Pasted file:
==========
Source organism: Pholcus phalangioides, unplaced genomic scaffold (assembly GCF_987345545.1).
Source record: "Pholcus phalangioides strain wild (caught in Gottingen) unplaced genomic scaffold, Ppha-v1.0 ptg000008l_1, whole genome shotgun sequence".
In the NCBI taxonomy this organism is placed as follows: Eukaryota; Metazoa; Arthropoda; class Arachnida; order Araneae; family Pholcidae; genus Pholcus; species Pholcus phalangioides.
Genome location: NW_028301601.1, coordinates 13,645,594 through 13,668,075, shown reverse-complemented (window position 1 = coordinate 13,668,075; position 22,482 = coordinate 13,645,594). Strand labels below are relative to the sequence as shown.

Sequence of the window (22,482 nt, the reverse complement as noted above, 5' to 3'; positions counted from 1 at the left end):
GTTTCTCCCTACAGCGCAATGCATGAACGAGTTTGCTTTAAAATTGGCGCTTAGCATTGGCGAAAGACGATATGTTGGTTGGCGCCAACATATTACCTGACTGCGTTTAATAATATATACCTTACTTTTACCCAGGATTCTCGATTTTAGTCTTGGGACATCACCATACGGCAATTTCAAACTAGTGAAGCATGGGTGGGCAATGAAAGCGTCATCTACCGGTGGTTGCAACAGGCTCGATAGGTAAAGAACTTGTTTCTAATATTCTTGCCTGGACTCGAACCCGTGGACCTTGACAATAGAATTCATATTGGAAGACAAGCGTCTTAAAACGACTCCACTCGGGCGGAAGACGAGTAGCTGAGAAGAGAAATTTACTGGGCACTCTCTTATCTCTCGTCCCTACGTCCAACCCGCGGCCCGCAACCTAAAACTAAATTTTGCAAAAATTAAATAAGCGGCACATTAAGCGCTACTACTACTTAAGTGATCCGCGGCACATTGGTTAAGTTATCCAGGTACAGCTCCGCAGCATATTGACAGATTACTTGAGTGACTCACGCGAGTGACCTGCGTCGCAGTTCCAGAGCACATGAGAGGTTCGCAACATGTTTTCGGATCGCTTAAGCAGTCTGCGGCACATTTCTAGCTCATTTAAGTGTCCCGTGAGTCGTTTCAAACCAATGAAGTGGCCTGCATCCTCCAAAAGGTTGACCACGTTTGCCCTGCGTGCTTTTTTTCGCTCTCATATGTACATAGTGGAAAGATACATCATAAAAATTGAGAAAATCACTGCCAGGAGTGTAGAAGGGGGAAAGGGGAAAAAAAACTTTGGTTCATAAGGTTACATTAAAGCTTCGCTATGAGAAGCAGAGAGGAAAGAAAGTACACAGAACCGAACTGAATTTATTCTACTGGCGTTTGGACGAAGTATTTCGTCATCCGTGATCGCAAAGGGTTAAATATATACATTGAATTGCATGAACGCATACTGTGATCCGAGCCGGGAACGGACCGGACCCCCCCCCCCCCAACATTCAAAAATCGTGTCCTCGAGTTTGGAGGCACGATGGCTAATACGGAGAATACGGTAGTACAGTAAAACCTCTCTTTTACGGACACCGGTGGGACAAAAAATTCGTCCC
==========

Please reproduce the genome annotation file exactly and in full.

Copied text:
Source organism: Pholcus phalangioides, unplaced genomic scaffold (assembly GCF_987345545.1).
Source record: "Pholcus phalangioides strain wild (caught in Gottingen) unplaced genomic scaffold, Ppha-v1.0 ptg000008l_1, whole genome shotgun sequence".
In the NCBI taxonomy this organism is placed as follows: Eukaryota; Metazoa; Arthropoda; class Arachnida; order Araneae; family Pholcidae; genus Pholcus; species Pholcus phalangioides.
Genome location: NW_028301601.1, coordinates 13,645,594 through 13,668,075, shown reverse-complemented (window position 1 = coordinate 13,668,075; position 22,482 = coordinate 13,645,594). Strand labels below are relative to the sequence as shown.

Sequence of the window (22,482 nt, the reverse complement as noted above, 5' to 3'; positions counted from 1 at the left end):
GTTTCTCCCTACAGCGCAATGCATGAACGAGTTTGCTTTAAAATTGGCGCTTAGCATTGGCGAAAGACGATATGTTGGTTGGCGCCAACATATTACCTGACTGCGTTTAATAATATATACCTTACTTTTACCCAGGATTCTCGATTTTAGTCTTGGGACATCACCATACGGCAATTTCAAACTAGTGAAGCATGGGTGGGCAATGAAAGCGTCATCTACCGGTGGTTGCAACAGGCTCGATAGGTAAAGAACTTGTTTCTAATATTCTTGCCTGGACTCGAACCCGTGGACCTTGACAATAGAATTCATATTGGAAGACAAGCGTCTTAAAACGACTCCACTCGGGCGGAAGACGAGTAGCTGAGAAGAGAAATTTACTGGGCACTCTCTTATCTCTCGTCCCTACGTCCAACCCGCGGCCCGCAACCTAAAACTAAATTTTGCAAAAATTAAATAAGCGGCACATTAAGCGCTACTACTACTTAAGTGATCCGCGGCACATTGGTTAAGTTATCCAGGTACAGCTCCGCAGCATATTGACAGATTACTTGAGTGACTCACGCGAGTGACCTGCGTCGCAGTTCCAGAGCACATGAGAGGTTCGCAACATGTTTTCGGATCGCTTAAGCAGTCTGCGGCACATTTCTAGCTCATTTAAGTGTCCCGTGAGTCGTTTCAAACCAATGAAGTGGCCTGCATCCTCCAAAAGGTTGACCACGTTTGCCCTGCGTGCTTTTTTTCGCTCTCATATGTACATAGTGGAAAGATACATCATAAAAATTGAGAAAATCACTGCCAGGAGTGTAGAAGGGGGAAAGGGGAAAAAAAACTTTGGTTCATAAGGTTACATTAAAGCTTCGCTATGAGAAGCAGAGAGGAAAGAAAGTACACAGAACCGAACTGAATTTATTCTACTGGCGTTTGGACGAAGTATTTCGTCATCCGTGATCGCAAAGGGTTAAATATATACATTGAATTGCATGAACGCATACTGTGATCCGAGCCGGGAACGGACCGGACCCCCCCCCCCCCAACATTCAAAAATCGTGTCCTCGAGTTTGGAGGCACGATGGCTAATACGGAGAATACGGTAGTACAGTAAAACCTCTCTTTTACGGACACCGGTGGGACAAAAAATTCGTCCC